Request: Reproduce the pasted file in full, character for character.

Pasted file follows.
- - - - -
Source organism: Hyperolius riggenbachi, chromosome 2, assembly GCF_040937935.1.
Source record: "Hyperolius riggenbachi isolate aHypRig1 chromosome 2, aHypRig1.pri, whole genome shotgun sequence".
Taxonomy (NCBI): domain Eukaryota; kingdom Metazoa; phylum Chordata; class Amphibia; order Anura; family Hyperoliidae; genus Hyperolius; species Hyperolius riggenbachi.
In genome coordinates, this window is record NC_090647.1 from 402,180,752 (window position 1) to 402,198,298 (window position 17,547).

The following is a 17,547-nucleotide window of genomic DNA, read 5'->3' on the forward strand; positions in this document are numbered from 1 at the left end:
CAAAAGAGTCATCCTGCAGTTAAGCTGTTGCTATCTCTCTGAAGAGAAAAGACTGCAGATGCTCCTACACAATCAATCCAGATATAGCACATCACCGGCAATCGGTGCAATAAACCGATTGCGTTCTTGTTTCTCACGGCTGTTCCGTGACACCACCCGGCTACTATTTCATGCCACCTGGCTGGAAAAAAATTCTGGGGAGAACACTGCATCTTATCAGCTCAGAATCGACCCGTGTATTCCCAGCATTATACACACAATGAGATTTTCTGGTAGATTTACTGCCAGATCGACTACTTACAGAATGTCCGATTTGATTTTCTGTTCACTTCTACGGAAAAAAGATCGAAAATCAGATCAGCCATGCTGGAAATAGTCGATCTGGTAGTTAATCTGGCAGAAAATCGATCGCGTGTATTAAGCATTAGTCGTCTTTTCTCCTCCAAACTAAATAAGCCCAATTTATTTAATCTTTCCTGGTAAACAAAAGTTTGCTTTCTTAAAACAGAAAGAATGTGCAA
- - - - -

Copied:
Source organism: Hyperolius riggenbachi, chromosome 2, assembly GCF_040937935.1.
Source record: "Hyperolius riggenbachi isolate aHypRig1 chromosome 2, aHypRig1.pri, whole genome shotgun sequence".
Taxonomy (NCBI): domain Eukaryota; kingdom Metazoa; phylum Chordata; class Amphibia; order Anura; family Hyperoliidae; genus Hyperolius; species Hyperolius riggenbachi.
In genome coordinates, this window is record NC_090647.1 from 402,180,752 (window position 1) to 402,198,298 (window position 17,547).

The following is a 17,547-nucleotide window of genomic DNA, read 5'->3' on the forward strand; positions in this document are numbered from 1 at the left end:
CAAAAGAGTCATCCTGCAGTTAAGCTGTTGCTATCTCTCTGAAGAGAAAAGACTGCAGATGCTCCTACACAATCAATCCAGATATAGCACATCACCGGCAATCGGTGCAATAAACCGATTGCGTTCTTGTTTCTCACGGCTGTTCCGTGACACCACCCGGCTACTATTTCATGCCACCTGGCTGGAAAAAAATTCTGGGGAGAACACTGCATCTTATCAGCTCAGAATCGACCCGTGTATTCCCAGCATTATACACACAATGAGATTTTCTGGTAGATTTACTGCCAGATCGACTACTTACAGAATGTCCGATTTGATTTTCTGTTCACTTCTACGGAAAAAAGATCGAAAATCAGATCAGCCATGCTGGAAATAGTCGATCTGGTAGTTAATCTGGCAGAAAATCGATCGCGTGTATTAAGCATTAGTCGTCTTTTCTCCTCCAAACTAAATAAGCCCAATTTATTTAATCTTTCCTGGTAAACAAAAGTTTGCTTTCTTAAAACAGAAAGAATGTGCAA